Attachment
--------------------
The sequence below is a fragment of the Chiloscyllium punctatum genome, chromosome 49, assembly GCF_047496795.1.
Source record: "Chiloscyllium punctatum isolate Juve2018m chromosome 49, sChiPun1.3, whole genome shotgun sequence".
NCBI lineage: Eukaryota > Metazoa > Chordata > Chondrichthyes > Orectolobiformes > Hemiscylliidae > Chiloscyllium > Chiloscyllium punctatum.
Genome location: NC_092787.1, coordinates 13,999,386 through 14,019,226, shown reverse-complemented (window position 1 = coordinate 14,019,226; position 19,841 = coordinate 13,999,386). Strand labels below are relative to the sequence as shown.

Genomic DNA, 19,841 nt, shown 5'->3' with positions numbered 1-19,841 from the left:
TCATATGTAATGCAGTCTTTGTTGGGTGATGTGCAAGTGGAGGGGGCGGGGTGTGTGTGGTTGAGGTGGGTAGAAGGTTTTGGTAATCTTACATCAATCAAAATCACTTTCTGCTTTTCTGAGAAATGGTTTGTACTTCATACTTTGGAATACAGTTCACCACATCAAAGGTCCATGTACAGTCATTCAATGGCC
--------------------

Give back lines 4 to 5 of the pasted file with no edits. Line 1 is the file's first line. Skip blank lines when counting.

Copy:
Genome location: NC_092787.1, coordinates 13,999,386 through 14,019,226, shown reverse-complemented (window position 1 = coordinate 14,019,226; position 19,841 = coordinate 13,999,386). Strand labels below are relative to the sequence as shown.

Genomic DNA, 19,841 nt, shown 5'->3' with positions numbered 1-19,841 from the left: